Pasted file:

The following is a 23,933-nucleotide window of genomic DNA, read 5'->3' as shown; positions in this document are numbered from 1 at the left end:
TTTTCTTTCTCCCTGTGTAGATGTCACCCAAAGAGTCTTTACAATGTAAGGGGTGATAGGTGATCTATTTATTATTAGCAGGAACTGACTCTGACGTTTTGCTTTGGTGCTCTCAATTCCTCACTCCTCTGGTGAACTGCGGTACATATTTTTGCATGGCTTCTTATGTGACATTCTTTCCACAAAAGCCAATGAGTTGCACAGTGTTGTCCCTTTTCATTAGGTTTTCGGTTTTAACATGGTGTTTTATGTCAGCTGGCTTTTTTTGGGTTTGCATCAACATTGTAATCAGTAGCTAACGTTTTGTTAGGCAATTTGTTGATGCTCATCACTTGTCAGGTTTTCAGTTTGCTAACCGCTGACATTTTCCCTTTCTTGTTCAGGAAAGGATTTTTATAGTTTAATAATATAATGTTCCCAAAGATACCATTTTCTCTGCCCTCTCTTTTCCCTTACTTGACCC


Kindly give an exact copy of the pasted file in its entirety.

The following is a 23,933-nucleotide window of genomic DNA, read 5'->3' as shown; positions in this document are numbered from 1 at the left end:
TTTTCTTTCTCCCTGTGTAGATGTCACCCAAAGAGTCTTTACAATGTAAGGGGTGATAGGTGATCTATTTATTATTAGCAGGAACTGACTCTGACGTTTTGCTTTGGTGCTCTCAATTCCTCACTCCTCTGGTGAACTGCGGTACATATTTTTGCATGGCTTCTTATGTGACATTCTTTCCACAAAAGCCAATGAGTTGCACAGTGTTGTCCCTTTTCATTAGGTTTTCGGTTTTAACATGGTGTTTTATGTCAGCTGGCTTTTTTTGGGTTTGCATCAACATTGTAATCAGTAGCTAACGTTTTGTTAGGCAATTTGTTGATGCTCATCACTTGTCAGGTTTTCAGTTTGCTAACCGCTGACATTTTCCCTTTCTTGTTCAGGAAAGGATTTTTATAGTTTAATAATATAATGTTCCCAAAGATACCATTTTCTCTGCCCTCTCTTTTCCCTTACTTGACCC